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The Lid: Trump, Clinton Face Key Questions After Tuesday

The two biggest questions in today’s busy news cycle have been...
Image: Hillary Clinton: She's With Us
LOS ANGELES, CA - JUNE 06: Democratic presidential candidate Hillary Clinton speaks onstage during the "Hillary Clinton: She's With Us" concert at The Greek Theatre on June 6, 2016 in Los Angeles, California. (Photo by Kevin Winter/Getty Images)Kevin Winter / Getty Images

Welcome to The Lid, your afternoon dose of the 2016 ethos…David French told Morning Joe on Tuesday that a Trump associate called his home and was “instructed to call and deliver a message that the race would be very difficult for me.” So, apparently, we’re at the “Nice NRO gig you have there. Shame if anything happened to it” stage of the race.

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‘16 from 30,000

The two biggest questions in today’s busy news cycle have been 1) Will Hillary Clinton be able to unify the Democratic Party in the coming weeks after the primaries have drawn to a close and 2) Will any high-profile Republican Trump endorsers jump ship as the GOP nominee doubles down on remarks about a federal judge that all but his most steadfast allies have described as racially charged? And the two questions are not unrelated.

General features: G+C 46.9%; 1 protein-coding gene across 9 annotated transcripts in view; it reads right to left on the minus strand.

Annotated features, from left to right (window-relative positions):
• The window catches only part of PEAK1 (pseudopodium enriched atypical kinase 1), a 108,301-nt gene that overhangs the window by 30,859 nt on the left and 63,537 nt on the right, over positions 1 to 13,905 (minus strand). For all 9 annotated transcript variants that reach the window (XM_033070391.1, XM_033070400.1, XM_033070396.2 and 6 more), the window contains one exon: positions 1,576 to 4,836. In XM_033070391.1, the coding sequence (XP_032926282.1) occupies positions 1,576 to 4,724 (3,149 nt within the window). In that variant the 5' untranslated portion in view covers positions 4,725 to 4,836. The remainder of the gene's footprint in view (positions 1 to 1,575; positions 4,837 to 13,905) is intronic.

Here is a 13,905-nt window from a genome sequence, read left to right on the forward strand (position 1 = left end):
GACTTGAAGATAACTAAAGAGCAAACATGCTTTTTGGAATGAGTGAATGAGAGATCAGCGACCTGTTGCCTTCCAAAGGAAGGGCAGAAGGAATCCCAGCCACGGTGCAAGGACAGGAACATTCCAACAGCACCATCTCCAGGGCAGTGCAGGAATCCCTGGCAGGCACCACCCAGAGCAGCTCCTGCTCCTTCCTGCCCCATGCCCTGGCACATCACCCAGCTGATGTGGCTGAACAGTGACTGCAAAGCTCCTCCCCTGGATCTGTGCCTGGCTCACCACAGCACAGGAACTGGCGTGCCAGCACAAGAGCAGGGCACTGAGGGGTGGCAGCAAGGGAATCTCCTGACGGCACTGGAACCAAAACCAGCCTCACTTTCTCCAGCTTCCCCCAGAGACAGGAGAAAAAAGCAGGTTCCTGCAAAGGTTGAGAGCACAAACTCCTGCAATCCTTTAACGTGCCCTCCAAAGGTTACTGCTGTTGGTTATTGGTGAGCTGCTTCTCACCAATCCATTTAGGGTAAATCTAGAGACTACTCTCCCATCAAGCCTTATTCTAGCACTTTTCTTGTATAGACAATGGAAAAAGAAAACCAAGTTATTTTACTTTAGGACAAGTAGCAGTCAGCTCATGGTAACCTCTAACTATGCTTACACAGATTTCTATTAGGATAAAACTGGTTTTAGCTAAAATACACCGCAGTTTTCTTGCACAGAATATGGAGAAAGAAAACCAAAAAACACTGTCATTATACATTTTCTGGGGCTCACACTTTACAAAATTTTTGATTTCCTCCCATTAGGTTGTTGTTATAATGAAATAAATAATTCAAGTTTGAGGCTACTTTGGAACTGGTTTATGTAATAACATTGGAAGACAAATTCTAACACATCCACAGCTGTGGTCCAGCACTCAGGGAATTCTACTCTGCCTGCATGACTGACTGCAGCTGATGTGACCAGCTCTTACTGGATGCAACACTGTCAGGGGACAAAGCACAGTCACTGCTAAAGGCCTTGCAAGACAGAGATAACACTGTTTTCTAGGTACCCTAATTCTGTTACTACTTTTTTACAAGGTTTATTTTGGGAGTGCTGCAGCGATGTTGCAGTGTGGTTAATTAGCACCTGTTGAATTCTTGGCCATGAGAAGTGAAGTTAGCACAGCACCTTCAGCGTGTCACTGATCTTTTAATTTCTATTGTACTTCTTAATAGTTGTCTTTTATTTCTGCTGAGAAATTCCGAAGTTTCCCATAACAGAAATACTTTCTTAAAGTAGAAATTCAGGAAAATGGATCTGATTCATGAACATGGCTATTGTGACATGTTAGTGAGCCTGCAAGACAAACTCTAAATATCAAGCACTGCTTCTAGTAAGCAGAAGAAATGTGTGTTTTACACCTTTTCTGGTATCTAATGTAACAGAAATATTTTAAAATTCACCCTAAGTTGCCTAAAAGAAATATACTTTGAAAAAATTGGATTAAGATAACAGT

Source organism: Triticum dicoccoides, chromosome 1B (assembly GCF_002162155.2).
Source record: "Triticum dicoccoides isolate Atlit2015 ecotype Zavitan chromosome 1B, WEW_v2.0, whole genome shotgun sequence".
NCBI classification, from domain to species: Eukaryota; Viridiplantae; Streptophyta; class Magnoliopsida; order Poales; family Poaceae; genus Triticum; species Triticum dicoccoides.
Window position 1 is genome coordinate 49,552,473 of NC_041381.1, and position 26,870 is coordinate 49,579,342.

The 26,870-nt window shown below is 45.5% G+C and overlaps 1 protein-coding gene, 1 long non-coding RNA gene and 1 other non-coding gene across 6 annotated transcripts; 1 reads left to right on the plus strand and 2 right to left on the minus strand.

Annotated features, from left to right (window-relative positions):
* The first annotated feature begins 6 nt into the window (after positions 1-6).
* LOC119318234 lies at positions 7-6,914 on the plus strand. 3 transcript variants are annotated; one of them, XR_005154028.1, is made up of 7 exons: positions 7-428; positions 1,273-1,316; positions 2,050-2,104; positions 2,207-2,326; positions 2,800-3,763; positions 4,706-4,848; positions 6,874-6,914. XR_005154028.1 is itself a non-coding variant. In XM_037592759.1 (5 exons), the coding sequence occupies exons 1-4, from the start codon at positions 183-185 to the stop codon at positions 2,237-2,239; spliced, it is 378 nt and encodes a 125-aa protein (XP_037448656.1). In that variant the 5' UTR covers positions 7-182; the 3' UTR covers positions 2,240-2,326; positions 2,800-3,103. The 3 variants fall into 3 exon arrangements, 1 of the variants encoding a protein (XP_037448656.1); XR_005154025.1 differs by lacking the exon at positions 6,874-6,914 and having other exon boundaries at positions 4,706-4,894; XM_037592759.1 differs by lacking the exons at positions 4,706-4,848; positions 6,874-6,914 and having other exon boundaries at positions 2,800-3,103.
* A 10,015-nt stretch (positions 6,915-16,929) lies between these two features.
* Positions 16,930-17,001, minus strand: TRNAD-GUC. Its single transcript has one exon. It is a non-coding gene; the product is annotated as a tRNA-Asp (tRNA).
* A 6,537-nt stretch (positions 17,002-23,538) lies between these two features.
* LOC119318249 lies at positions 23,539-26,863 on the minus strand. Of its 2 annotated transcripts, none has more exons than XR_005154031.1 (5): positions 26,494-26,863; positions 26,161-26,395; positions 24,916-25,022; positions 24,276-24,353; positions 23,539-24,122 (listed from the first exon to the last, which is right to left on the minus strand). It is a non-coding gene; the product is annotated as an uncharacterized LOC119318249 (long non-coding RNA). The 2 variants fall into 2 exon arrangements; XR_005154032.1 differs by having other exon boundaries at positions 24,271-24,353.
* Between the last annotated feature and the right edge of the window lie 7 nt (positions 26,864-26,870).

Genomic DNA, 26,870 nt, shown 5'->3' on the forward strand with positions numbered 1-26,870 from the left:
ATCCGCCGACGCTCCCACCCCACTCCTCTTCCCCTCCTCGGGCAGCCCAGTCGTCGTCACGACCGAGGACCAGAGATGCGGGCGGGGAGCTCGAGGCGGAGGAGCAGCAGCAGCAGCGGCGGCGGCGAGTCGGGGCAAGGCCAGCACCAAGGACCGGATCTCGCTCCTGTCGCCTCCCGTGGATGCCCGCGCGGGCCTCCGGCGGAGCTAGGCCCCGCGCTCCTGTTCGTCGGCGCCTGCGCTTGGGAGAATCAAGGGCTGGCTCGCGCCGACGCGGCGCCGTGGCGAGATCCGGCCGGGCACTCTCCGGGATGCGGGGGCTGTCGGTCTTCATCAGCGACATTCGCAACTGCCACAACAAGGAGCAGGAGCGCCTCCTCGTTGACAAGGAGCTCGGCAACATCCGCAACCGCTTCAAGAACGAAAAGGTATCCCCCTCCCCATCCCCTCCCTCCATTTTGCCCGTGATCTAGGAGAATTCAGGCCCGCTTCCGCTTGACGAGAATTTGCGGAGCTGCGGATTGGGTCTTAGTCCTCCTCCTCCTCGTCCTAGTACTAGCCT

Here’s why: General election polling at this moment shows - at least in the toplines - that Trump is still within just a few points nationally of Hillary Clinton. Republican leaders renouncing Trump at this point would appear be completing a full capitulation to Clinton despite what appears to be a winnable race for the GOP nominee. And they’d be defying what many - like folks such as John McCain and John Thune, for example - have previously called “the will of the voters” during the GOP primary. But if Clinton is able to consolidate the Democratic base and expand her general election lead - and if Trump’s comments really do alienate independents in a way that shows up in polls - more Republicans may feel empowered to abandon their nominee in favor of trying to salvage downballot efforts. Of course, one complicating factor will be how third party candidates impact the polling averages. And of course, it’s worth remembering that it was Democrats wringing their hands over their candidate’s rough news cycles just two weeks ago. But the argument that Trump’s sins are forgivable since “we’ve got to beat Hillary” may seem less tenable if Clinton looks less beatable in a few weeks.



“It is unfortunate that my comments have been misconstrued as a categorical attack against people of Mexican heritage.”

  • Donald Trump statement on his comments about the judge in the Trump University case.


The three remaining candidates are each scheduled to be home tomorrow.